Holly Peterson, from CCA said: ‘Fossil fuel companies cannot continue with ‘business as usual’ if the world is to avoid catastrophic climate change.

synod action-2“If the Church believes in ethical investment and cares about the impacts of climate change on people and planet then why do they still invest in fossil fuels? They are not practising what they preach.

“We are calling on the Church of England to show courageous leadership and take action now by moving their investments. This is the only way to send a clear message that the continued extraction of fossil fuels is no longer morally acceptable.”

Two thirds of fossil fuel reserves need to stay in the ground to prevent the catastrophic effects of climate change, yet companies such as Shell and BP planning to extract all of their reserves and explore new ones.

synod action-11A crowd of 50 Christians gathered for the prayer rally carrying candles in green glass jars and banners calling on the Church to divest. Earlier in the day, members of Operation Noah, SPEAK and CCA delivered a Valentine’s Day card to the Church of England and Methodist Church containing messages from Christians asking the Churches to show their love for Creation by breaking up with the fossil fuel industry.

Hundreds of events are now planned worldwide for Global Divestment Day in 48 countries spanning six continents. In the UK rallies and protests are planned in major cities including London, Bristol, Oxford, Nottingham, Swansea and Edinburgh.

Last week Operation Noah published a paper with contributions from a number of Christian theologians and scientists including Revd Prof. Michael Northcott, Professor of Ethics in the School of Divinity from University of Edinburgh and Bill McKibben, Founder and Senior Advisor of, reflecting that it is unethical to invest in fossil fuels.

Rev. Rupert Martin of Sandal Magna parish, said, ‘We need to be leaders in our response to the threat of climate change and the impacts it will have on the poorest and most vulnerable across the world.

“The Church must stop investing in fossil fuel companies immediately as part of its ethical investments policy.”


For more information please contact 07905959159.

More photographs are available by emailing:

Notes to editors

[1] The banner was dropped after the Synod held a debate on the issue of ‘inter-generational equity.’  The banner read:

synod action-1‘We are young Christians. For us and our children, climate change is the biggest threat we face. Please pray and act for all those afflicted by climate change now and in the future.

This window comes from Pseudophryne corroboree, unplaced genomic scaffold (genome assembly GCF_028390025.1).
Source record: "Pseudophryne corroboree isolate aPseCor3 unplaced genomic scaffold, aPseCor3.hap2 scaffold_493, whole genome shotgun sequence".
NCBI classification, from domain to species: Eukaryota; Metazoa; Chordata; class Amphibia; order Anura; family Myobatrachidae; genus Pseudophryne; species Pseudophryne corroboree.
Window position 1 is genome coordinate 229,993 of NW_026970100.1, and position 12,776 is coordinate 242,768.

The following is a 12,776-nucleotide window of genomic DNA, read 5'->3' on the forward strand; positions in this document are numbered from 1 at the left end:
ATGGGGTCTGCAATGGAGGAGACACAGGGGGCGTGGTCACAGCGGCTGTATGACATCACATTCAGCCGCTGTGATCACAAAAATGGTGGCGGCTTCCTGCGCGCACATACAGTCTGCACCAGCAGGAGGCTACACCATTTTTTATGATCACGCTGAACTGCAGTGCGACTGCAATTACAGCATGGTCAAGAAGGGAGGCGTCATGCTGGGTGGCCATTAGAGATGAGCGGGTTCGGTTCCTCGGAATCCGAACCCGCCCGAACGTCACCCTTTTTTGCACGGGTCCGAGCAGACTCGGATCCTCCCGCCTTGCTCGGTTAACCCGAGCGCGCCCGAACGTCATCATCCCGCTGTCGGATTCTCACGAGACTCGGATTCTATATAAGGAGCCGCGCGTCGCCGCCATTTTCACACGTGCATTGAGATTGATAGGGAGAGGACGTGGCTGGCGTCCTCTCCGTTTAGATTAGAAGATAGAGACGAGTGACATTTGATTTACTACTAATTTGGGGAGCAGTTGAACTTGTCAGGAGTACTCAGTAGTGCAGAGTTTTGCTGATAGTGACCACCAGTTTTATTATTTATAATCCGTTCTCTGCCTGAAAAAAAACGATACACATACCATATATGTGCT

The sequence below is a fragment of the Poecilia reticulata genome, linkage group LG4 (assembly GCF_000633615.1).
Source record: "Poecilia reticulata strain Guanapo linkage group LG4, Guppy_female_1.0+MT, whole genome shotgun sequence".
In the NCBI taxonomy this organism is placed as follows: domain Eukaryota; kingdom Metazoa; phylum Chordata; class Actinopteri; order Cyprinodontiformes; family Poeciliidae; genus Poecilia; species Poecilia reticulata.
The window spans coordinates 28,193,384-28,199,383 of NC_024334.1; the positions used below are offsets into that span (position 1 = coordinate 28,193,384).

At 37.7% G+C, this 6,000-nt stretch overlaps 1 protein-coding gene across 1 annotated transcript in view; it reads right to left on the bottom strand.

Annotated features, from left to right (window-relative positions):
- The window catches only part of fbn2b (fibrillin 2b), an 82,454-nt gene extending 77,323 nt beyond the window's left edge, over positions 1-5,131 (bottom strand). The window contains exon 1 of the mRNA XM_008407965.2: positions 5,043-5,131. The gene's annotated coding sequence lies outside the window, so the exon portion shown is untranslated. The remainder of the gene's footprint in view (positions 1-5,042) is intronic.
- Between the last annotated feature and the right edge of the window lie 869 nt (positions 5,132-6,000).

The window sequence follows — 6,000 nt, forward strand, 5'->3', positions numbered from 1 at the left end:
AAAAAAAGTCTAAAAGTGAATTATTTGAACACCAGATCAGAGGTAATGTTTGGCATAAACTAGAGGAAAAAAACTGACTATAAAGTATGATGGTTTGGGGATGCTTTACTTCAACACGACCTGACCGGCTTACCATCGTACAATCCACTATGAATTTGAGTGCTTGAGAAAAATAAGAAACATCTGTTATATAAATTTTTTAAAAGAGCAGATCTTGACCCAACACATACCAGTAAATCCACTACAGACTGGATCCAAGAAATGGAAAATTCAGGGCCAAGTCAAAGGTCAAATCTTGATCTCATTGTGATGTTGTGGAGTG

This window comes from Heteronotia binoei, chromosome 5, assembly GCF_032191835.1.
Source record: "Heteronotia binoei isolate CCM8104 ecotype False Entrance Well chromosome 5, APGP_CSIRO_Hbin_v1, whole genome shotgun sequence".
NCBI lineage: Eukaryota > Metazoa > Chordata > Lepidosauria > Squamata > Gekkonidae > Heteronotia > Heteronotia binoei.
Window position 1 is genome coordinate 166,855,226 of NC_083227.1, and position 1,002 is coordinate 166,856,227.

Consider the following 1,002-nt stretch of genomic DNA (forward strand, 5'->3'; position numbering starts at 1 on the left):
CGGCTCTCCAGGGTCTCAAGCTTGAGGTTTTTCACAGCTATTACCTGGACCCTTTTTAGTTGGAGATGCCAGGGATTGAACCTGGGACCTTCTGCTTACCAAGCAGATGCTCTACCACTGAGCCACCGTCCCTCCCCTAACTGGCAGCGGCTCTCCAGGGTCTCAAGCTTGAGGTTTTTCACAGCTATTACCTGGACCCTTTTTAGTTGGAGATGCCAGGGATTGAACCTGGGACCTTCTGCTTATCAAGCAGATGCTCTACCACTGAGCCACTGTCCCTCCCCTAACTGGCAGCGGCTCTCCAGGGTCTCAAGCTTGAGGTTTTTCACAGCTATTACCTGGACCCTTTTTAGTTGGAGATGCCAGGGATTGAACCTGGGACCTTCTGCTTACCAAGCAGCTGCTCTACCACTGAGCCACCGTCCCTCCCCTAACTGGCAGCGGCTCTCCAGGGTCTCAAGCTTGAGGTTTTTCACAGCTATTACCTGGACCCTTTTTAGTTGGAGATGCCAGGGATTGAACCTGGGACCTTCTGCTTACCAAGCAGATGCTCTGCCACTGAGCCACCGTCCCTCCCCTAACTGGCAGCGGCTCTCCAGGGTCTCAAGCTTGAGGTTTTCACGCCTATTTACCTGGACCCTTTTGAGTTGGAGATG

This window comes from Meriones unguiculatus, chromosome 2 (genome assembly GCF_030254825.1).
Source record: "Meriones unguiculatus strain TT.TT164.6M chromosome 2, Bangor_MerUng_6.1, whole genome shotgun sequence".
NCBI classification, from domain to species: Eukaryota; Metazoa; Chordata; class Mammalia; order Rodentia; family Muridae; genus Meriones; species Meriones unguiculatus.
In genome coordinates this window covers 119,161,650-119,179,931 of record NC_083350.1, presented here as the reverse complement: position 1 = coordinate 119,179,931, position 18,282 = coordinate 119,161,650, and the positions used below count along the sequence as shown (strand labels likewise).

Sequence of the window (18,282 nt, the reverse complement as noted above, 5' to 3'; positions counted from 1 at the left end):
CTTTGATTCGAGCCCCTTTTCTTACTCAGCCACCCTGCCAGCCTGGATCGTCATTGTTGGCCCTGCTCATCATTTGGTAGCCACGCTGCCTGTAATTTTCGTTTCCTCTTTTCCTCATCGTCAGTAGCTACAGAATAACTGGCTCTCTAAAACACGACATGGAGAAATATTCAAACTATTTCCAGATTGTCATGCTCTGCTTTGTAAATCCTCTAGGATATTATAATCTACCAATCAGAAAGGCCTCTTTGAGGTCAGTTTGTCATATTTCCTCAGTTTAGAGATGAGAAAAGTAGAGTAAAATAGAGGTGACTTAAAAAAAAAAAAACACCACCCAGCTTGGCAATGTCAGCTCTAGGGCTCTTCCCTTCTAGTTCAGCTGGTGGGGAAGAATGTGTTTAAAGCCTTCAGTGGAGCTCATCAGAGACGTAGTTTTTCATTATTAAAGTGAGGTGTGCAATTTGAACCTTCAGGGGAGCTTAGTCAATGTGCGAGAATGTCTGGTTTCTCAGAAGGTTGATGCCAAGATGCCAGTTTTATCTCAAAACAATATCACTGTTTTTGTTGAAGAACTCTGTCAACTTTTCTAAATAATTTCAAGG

‘As a church community, we cannot continue to invest in fossil fuel companies. So we ask you, on our behalf, to divest now.’

[2] Public Health England (PHE). (2014) PHE-CRCE-010: Estimating Local Mortality Burdens associated with Particulate Air Pollution.[1] Website here.

Operation Noah’s paper on the ethics of divestment can be found here.

Currently the Church of England holds over £60 million in fossil fuel investments and the Methodist Church has £58 million invested in major fossil fuel companies (figures from 2012).  In 2014, six Methodist Circuits and Districts (regional areas) brought Memorials (resolutions) to national Methodist conference, four of which called for divestment. In November 2014 the Diocese of Oxford passed a resolution calling on the Church of England to divest; this will be debated at General Synod later this year. The investment advisory bodies for both the Church of England and the Methodist Church are currently reviewing their investments in fossil fuels and are due to report back in 2015.

Over the last 18 months, the Church of Sweden, the World Council of Churches, Quakers in Britain, Uniting Church in Australia, Presbyterian Church in New Zealand, United Church of Christ (US), Brighthelm URC Church in the UK, 5 Dioceses in the Anglican Church of Aotearoa, New Zealand and Polynesia and 3 Anglican Dioceses in Australia have divested from fossil fuels! The Anglican Church in Australia passed a motion in July 2014 recommending divestment to all its member Churches.

The Church of Sweden holds similar size investments to the Church of England and has made its $691 million in assets fossil-free

The total number of local and national Churches that have divested is now at 49

So far 181 institutions and local governments and 656 individuals representing over $50 billion in assets have pledged to divest from fossil fuels. In the UK this includes the British Medical Association, Oxford City Council, the University of Glasgow and Quakers in Britain. Recent commitments include the US Rockefeller Brothers Fund -an $860 million fund – and Second AP Fund, a national pension fund in Sweden that has just divested $161 million from coal, oil and gas companies.

Since January 2014 the number of commitments has doubled. The number of philanthropic organisations divesting has risen to 71, representing more than $4.2 billion in divested investments. 85% pledgers have made a commitment to invest in clean technology solutions over the next 5 years.

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Happy Valentine’s Day Churches!

On Wednesday 11th February, 2015, Green Christian members took part in three Operation Noah and Christian Climate Action actions to encourage the UK Churches to disinvest from fossil fuels.  We also joined the Global Day of Divestment on the Saturday.

  1. We gave a Valentine’s Day card to the Churches!

valentines card 2We told the churches why we thought they should disinvest from fossil fuels! Three days before Global Divestment Day, which is also Valentines Day, Operation Noah and Christian Climate Action delivered a Valentine’s Day card to the Chvalentines card 3urch of England and to the Methodist Church investment decision-making bodies, asking them to ‘Show the Love’ for our planet and its people by disinvesting from fossil fuels. We wanted to share people’s messages about why they believe the Church should disinvest from fossil fuels in 2015.valentines card 1